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All-electronic tolling


“On average, AET systems can expect less than one per cent of toll avoidance when there is enforceable legislation. The GEB project has less than half of a percent”


failure to pay open road toll. This type of legislation constrains the owner of the vehicle and potentially stops them from driving under the toll facility. In British Columbia, Section 26(1)(e)


(f) of the Motor Vehicle Act of British Columbia – Refusal to issue a licence, permit, etc. – states that “The Insur- ance Corporation of British Columbia may, without a hearing, refuse to issue a driver’s licence to a person who (e) is indebted to a concessionaire or the bill- ing organization for an excessive toll debt, as those terms are defined in the Transportation Investment Act, (f) is indebted to the authority, a subsidiary or a billing organization for an excessive toll debt, as those terms are defined in the South Coast British Columbia Transpor- tation Authority Act, (f.1) is indebted to the authority, as that term is defined in the South Coast British Columbia Trans- portation Authority Act, under section 250 of that Act. The collection results on the GEB


project of having the Motor Vehicle Act Section 26(1) (e) (f) in effect is a 95.13 per cent collection within the first 120 days. After a second notification, another 1.35 per cent was collected, bringing the total to 96.48 per cent collected in the first year. A small percentage can potentially stay


under receivable status and may not be subject to the above legislation immedi- ately, until the minimum balance thresh- old for a toll debt is breached. The remainder can be attributed to


accountholders who choose not to have their vehicle or license plate registration renewed.


NOTE 1 (Source: TollRoadNews)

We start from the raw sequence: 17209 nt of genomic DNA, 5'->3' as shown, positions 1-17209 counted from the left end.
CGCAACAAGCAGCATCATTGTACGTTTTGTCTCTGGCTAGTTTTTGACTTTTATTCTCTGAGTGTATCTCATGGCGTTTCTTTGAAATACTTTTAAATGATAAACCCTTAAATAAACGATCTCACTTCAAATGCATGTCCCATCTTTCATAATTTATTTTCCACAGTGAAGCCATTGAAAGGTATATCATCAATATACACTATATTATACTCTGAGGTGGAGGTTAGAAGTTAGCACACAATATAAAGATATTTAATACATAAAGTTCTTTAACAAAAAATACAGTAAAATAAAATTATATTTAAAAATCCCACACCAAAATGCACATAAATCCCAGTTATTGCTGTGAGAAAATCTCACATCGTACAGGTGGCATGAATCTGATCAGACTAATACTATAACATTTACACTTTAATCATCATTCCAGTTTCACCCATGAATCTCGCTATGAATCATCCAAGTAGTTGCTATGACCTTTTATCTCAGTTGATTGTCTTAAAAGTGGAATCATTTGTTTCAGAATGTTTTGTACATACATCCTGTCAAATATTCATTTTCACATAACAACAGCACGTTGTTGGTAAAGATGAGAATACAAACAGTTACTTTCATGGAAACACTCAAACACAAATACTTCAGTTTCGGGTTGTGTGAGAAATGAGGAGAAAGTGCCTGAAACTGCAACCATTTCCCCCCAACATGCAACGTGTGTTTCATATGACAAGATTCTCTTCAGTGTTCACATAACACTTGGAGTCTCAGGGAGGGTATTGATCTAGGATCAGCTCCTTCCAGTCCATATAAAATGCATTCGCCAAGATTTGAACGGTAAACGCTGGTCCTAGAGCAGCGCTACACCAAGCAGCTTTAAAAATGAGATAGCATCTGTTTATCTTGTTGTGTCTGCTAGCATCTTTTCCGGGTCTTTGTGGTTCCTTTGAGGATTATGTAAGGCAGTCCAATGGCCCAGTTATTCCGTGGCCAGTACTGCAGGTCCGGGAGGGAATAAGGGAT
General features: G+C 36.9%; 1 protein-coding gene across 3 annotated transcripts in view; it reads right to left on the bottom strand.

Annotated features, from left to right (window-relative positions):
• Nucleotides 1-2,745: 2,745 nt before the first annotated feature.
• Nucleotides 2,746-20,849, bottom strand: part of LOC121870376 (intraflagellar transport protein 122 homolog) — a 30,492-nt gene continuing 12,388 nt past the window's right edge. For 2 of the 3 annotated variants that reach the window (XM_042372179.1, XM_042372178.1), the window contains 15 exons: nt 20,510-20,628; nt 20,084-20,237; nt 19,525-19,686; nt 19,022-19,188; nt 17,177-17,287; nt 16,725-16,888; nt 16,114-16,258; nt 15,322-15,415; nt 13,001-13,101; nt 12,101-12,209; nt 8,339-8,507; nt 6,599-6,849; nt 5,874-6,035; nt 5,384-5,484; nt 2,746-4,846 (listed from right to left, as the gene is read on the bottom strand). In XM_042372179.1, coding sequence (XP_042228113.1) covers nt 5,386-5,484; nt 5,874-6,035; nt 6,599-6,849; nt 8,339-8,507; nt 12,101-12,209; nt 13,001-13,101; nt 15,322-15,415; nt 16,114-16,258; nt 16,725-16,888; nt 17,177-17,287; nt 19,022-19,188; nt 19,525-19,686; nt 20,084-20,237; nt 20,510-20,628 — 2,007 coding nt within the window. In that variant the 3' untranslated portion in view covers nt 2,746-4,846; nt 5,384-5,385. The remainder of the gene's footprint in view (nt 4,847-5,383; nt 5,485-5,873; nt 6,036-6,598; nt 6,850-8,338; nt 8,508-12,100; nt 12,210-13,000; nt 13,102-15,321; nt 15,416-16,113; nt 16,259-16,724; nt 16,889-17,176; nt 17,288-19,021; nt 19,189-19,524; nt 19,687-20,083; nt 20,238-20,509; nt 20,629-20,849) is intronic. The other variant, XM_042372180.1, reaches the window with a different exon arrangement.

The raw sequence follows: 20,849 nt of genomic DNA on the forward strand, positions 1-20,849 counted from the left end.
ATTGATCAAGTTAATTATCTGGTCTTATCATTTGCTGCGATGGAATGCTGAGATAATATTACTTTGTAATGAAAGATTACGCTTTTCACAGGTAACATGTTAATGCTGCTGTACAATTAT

North America Vol 8 No 3


Vancouver’s Golden Ears Bridge: customers can set up postpaid accounts


Due Date -0


0-30


31-60 61-90


91-120


121-150 151-180 181-270 271-365 366-730 731+


% Outstanding 84.88% 3.52% 2.59% 2.31% 1.83% 0.32% 0.20% 0.44% 0.39% 1.10% 2.42%


2. Limited collectability of out of state/ province transactions Even with legislation there is a risk on collectability from vehicles that are out- side of the Agency’s jurisdiction. On a community bridge such as the


GEB, out-of-province users constitute less than one percent of Annual Average Daily Traffic (AADT). In the ATI Hub Pilot project, in which


six agencies from various states par- ticipated, over 1m toll transactions were matched within a three-month period but remained uncollected. There are two solutions on the rise, to


improve collection of out-of-state/prov- ince transactions.


thinkinghighways.com


One is toll enforcement reciprocity.


In the United States, the New England States of Massachusetts, Maine and New Hampshire have collaborated to collect out-of-jurisdiction transactions. They have agreed to treat one another’s toll violators according to local toll enforce- ment rules. The reciprocity agreement calls for sanctions on motorists who use toll roads but fail to pay tolls and ignore late notices.1 The second is regional interoper-


ability, as observed in North Carolina, whereby the Agency has opened their toll road network to E-ZPass and Sun- Pass accountholders. Other variables on collectability can be attributed to system limitations and environmental challenges. With appropriate toll enforcement leg-


islation and a solution to collect out of state/province transactions, Agencies can effectively minimize their revenue risk.


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 Rosa C Rountree is CEO and General Manager of Egis Projects Canada


rcrountree@egiscanada.cawww.egis-projects.com


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